The age of space exploration and exploitation is about to enter an exciting new chapter. Once the sole domain of superpower government agencies, there are now over 800 private companies operating in space, as well as many more governments around the world. Innovations in launch technology have made it cheaper than ever to send payloads into orbit, and more parties are active in space than ever before. It’s led to significant changes in the space industry. One of the most important changes is the increased use of smaller constellation satellites.
A Huge Opportunity in Years to Come
Some people might be thinking “okay, they’re making tiny satellites these days, what’s the big deal?” It would be a mistake to be dismissive about this new trend in the space industry. Smaller constellation satellites are actually a really big deal, and companies that invest early will have a huge advantage in the years to come.
Building a network of constellation satellites was once an enormously expensive and difficult undertaking. The first satellites tended to be very big and heavy, and each component was specifically designed for that individual satellite and whatever application it was intended for. This is similar to how the earliest computers were enormous, immobile machines that would take up the whole floor of a building. Over the decades, however, computer technology and design improved to the point where now computers are much smaller, more powerful, and cheap enough that almost anyone can afford to own one.
In a similar way, satellite design has become more advanced. Parts can now be standardized, and equipment is much smaller and more sophisticated than ever before. Because satellites can be made much smaller and lighter, they are also much cheaper to launch into orbit. Combine this with the previously mentioned advances in launch technology, as well as quantum leaps in RF engineering tech, and you have a perfect recipe for a new golden era of business and exploration in space.
"Watch Where You Pick Your Nose"
It is now possible for businesses, agencies and other entities to design, build and launch their own constellation satellites. With these new “smallsat” networks it will soon be easier for everything from Fortune 500 companies to much smaller organizations with lower budgets to use space in ways previously unimagined.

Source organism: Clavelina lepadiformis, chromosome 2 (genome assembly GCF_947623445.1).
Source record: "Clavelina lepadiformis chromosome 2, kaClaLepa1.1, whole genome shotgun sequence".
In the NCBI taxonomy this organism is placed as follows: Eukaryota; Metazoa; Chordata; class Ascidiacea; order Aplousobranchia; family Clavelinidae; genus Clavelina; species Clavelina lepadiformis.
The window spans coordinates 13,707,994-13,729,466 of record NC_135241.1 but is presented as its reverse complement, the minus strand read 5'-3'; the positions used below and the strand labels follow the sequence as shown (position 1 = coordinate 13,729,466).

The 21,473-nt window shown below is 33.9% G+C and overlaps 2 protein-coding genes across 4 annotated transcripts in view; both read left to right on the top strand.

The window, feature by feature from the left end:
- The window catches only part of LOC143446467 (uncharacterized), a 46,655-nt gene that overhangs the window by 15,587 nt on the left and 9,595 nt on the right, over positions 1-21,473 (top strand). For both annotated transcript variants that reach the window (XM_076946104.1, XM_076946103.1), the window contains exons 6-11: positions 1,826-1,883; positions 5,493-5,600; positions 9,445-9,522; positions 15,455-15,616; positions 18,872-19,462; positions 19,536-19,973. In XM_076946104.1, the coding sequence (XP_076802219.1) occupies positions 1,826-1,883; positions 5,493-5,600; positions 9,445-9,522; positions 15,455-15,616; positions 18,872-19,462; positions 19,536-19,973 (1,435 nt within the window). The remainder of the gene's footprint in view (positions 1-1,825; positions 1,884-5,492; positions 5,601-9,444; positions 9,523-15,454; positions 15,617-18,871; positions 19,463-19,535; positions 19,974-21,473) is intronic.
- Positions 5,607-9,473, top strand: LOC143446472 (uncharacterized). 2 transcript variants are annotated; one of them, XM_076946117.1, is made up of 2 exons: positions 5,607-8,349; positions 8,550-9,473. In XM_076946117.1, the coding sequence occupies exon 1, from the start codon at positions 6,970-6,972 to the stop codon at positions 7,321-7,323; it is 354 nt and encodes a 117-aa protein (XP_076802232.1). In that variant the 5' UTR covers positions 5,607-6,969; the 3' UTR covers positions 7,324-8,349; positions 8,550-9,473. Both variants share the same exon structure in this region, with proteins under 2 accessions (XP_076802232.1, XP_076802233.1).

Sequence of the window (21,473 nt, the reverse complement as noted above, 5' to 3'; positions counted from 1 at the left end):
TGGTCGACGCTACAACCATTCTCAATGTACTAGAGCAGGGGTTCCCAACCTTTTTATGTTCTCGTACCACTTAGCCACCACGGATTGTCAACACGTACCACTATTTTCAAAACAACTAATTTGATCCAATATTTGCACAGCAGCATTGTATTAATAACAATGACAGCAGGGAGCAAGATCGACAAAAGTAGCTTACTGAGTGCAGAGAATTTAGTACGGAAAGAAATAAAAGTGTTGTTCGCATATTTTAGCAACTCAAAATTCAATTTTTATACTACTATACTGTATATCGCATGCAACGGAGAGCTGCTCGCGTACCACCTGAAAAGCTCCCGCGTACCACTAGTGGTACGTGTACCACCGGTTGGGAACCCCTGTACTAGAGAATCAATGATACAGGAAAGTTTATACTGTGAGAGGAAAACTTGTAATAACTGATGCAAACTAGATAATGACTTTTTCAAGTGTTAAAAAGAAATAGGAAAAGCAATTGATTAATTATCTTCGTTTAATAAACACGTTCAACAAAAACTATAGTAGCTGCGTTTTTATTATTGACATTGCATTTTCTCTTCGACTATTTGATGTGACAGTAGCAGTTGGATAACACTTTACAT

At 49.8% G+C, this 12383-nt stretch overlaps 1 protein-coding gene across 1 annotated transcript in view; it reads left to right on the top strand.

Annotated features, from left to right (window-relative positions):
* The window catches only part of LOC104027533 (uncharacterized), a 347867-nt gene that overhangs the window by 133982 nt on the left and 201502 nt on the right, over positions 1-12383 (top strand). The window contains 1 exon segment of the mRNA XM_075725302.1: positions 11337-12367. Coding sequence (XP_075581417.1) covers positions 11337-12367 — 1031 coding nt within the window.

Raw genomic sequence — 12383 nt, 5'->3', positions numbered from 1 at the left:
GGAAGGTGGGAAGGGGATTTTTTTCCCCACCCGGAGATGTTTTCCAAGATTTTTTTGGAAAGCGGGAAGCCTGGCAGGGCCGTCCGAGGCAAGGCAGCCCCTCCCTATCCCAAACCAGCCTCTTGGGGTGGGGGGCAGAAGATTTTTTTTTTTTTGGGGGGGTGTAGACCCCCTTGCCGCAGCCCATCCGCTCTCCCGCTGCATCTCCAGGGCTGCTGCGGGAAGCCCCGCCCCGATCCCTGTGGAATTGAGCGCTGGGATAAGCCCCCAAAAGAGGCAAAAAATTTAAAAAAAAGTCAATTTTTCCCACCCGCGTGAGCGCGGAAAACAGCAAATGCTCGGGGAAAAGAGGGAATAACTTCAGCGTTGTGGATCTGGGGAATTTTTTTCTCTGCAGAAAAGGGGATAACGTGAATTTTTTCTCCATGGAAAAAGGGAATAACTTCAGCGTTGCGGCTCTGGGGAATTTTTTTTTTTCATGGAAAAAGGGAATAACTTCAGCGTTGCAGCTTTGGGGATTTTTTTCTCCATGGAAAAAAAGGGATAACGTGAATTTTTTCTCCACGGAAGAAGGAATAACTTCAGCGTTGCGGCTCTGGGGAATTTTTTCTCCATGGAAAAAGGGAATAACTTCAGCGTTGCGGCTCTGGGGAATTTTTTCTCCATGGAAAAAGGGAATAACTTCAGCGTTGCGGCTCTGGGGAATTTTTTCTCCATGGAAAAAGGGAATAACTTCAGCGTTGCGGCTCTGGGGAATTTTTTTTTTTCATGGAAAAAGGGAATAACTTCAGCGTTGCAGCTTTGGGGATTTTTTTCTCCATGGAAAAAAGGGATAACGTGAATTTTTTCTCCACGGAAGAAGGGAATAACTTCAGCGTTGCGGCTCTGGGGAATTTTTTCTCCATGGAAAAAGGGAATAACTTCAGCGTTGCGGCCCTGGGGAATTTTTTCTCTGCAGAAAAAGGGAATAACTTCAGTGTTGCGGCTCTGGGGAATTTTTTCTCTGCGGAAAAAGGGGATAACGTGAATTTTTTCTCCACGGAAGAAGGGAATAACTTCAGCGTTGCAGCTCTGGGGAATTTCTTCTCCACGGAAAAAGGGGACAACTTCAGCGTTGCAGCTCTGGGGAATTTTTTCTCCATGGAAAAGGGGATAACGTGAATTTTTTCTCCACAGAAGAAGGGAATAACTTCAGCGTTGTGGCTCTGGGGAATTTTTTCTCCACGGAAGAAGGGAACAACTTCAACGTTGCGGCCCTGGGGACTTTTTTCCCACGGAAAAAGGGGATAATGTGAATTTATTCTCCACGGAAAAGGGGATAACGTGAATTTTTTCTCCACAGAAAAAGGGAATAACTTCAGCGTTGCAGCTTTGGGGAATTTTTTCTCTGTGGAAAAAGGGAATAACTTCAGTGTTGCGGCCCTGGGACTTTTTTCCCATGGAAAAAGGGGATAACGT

One example is Planet, Inc (formally Planet Labs) which has designed a network of tiny, cube-shaped constellation satellites that would provide the high-quality images of the earth’s surface available for private sector use. Planet, Inc made headlines this year by acquiring its competitor Terra Bella from Google, and now has their 7 high-resolution satellites to complement their existing constellation of 60 small cube satellites. Afterward, they launched an additional 88 small satellites into orbit— the largest fleet ever launched at one time.
Individually, these shoebox-sized constellation satellites may not seem like much, but they will allow every inch of the world’s surface to be photographed, every day.
Yes, we agree...kind of creepy. Watch where you pick your nose, it may be on camera!
More seriously, this means companies can now have near-real time surveillance of assets around the world. Imagine all the possibilities!
It’s not just photographic abilities that have everyone excited. There is a new space race underway to provide, cheap, high-speed wireless internet to every corner of the globe, and small satellites are the building blocks of this competition. SpaceX is still planning to launch its colossal 4000+ satellite constellation that will beam WIFI down to customers on the surface. Also, OneWeb’s constellation of 648 mini satellites is due to launch in 2018.
We are on the cusp of a revolution in space-based internet and high-end earth imaging systems. These two forces will have an enormous impact on applications including:
- Market intelligence
- Weather tracking
- Surveillance and communication
- Much more!
This will all be possible through the use of small constellation satellites.
Still have questions about these LEO satellite constellations? You're not alone...it's a fairly new topc. Check out these 5 FAQ About New Space LEO Satellite Constellations.
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